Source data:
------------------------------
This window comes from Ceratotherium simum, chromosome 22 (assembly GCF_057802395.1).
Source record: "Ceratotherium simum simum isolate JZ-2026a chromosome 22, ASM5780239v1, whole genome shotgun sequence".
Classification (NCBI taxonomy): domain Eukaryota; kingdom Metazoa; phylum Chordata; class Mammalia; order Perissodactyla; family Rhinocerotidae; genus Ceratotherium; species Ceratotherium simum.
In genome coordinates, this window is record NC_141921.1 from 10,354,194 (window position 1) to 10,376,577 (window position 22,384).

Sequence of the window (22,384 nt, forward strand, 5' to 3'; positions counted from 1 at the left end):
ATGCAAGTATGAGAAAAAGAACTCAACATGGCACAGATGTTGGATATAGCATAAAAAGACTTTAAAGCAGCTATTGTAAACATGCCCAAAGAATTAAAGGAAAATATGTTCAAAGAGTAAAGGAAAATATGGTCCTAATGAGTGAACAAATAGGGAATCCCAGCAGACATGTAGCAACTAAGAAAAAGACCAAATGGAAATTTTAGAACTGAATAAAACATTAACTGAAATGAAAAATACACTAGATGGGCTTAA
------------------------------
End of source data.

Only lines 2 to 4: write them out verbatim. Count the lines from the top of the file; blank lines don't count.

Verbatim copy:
Source record: "Ceratotherium simum simum isolate JZ-2026a chromosome 22, ASM5780239v1, whole genome shotgun sequence".
Classification (NCBI taxonomy): domain Eukaryota; kingdom Metazoa; phylum Chordata; class Mammalia; order Perissodactyla; family Rhinocerotidae; genus Ceratotherium; species Ceratotherium simum.
In genome coordinates, this window is record NC_141921.1 from 10,354,194 (window position 1) to 10,376,577 (window position 22,384).